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I doubt whether there's a single reader of the Independent old enough to remember the financial shenanigans involving Commonwealth & Southern, a utility holding company in the late 1930s.

Then, as now, a group of smart, conniving scam artists figured out a way to seize control of a leading company, and loot it. By creating so-called "upstream holding companies," which, through interlocking directorates, controlled multiple utilities, the stock manipulators of that era managed to enrich themselves at public expense.

Eventually, the scheme collapsed, there was much indignant harrumphing by the slippery politicians of that era, and the government banned upstream holding companies. All the good guys prevailed, the bad guys disappeared into poverty and obscurity, and the unruly financial markets were tamed for good by wise and beneficent regulators ... OK, that's not exactly what happened.

What happened, of course, was that a new generation of unscrupulous con men found a new generation of greedy marks to scam, and the game played itself out again (and again, and again and again ...).

Uranium stocks in the '50s. The go-go '60s. Jimmy Ling. Harold Geneen. Robert Vesco. National Student Marketing. Conglomerates. The '80s, with Drexel Burnham Lambert, Mark Milliken, junk bonds, hedge funds. The '90s -- long-term capital management. Convergent technologies. Dot.coms. Mark Cuban. The new new thing.

Get the point? It's simple; there's a sucker born every minute, and there will always be enough swindlers around to fleece the suckers.

And here's the real point: This is the way the world is. We may pretend to disapprove, but we like it just fine. We like it for the same reason that we play the lottery or hit Cripple Creek on Sunday afternoon to play the quarter slots.

If we really wanted tightly regulated, fraud-proof financial markets, we'd elect a bunch of Pecksniffian moralists to crack down on the crooks. But we like the stock market to boil over with irrational exuberance every few years, because it gives us (so we think!) a shot at getting rich.

A few weeks back, I was chatting with my cynical Republican cousin, Bert, who used to be in the oil bidness in Houston. I was waxing indignant about Enron, and expressing my solidarity with the unfortunate Enron employees who had seen their 401k's drop like a stone.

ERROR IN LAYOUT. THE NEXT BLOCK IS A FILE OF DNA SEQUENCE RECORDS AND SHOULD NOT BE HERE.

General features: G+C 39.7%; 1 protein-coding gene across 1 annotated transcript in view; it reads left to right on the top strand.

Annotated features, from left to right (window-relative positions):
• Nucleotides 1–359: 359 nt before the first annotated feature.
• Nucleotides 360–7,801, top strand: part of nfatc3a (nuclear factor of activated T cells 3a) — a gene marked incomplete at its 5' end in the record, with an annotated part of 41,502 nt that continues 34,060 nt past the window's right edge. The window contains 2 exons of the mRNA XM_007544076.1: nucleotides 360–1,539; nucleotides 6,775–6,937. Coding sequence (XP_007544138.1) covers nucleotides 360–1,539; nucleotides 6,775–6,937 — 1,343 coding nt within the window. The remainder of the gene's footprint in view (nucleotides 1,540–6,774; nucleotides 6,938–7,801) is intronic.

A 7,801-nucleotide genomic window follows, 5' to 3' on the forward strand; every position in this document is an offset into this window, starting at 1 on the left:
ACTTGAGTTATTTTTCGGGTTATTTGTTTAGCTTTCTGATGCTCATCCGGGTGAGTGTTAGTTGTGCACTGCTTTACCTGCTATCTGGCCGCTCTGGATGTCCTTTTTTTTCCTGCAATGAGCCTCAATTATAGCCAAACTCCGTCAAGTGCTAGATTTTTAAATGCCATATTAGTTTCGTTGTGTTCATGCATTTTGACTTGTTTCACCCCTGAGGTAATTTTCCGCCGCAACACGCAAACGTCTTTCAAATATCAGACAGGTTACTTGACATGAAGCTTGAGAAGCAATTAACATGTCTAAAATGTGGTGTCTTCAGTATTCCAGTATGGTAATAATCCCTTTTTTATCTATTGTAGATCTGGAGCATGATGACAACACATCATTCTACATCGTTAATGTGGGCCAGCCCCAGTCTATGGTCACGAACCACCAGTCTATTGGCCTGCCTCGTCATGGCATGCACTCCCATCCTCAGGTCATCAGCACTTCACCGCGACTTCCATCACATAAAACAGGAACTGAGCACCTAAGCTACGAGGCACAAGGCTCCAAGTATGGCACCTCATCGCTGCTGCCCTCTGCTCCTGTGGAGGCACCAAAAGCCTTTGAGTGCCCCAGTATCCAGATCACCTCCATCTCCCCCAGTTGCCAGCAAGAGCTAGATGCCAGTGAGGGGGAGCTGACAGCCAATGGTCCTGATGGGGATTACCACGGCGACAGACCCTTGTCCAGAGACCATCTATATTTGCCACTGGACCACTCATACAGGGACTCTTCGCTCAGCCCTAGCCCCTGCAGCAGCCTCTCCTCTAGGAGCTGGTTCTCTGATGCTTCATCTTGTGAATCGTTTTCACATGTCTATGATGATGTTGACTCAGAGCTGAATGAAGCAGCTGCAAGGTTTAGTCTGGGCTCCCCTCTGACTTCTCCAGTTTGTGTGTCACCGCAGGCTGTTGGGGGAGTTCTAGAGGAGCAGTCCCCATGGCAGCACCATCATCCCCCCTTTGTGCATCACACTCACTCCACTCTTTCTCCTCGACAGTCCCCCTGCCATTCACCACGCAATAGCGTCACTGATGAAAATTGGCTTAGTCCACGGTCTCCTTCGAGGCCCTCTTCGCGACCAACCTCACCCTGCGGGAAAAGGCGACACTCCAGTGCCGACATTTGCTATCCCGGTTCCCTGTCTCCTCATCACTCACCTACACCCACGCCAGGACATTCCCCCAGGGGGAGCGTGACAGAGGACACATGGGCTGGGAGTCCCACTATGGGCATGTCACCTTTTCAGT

"Well," said Bert, "let's say that you had 10 grand in your 401k when Enron's stock began to run. And let's say that you rode it up to 400 grand, and then rode it back down to 20 grand, when you finally bailed. Would you think that you'd made 100 percent on your original investment, or that you'd lost 380 G's?"

Well, er, um ... of course I'd think I lost $380,000. And I would have, but only in the sense that a gambler on a winning streak loses when he's too dumb to leave the casino when the cards start to run against him.

A few years back, psychologists interviewed a number of penny stock traders -- folks who invest in tiny companies at the bottom of the corporate food chain.

These "investors" were asked whether they thought the penny stock market was rigged, manipulated or fraudulent. Every one of them thought so. And then they were asked if that made any difference to them. Not at all; as long as there was market movement, and the chance, however remote, of catching a ride up with the big boys.

The psychologists might as well have asked a group of slot players if they were aware that casinos make money.

It's easy to be philosophical when you're only risking a few thousand bucks on speculative plays. But it's a lot different when, as a retiree or a long-term employee, you lose the money that you'd set aside for your old age.

That's what's happened to Colorado workers at WorldCom and Qwest, who thought they were employed by intelligently directed, financially sound companies. It's still hard to believe that multibillion-dollar companies were managed as recklessly as a start-up Canadian mining play.

Face it: Our public policy reflects our darker nature -- a ramblin', gamblin' nation whose collective fantasy involves getting rich quick. The speculators, con men and snake oil salesmen who profit from our fantasy aren't bad people; they're just predators in our human ecosystem.

Mountain lions and wolves cull weak individuals from the herd; Ken Lay and Bernie Ebbers transfer assets from the weak and greedy to the strong and greedier.

Just part of Nature's grand plan, I guess ...

-- jhazlehurst@csindy.com

  • John Hazlehurst on the role of speculation in Natures grand scheme

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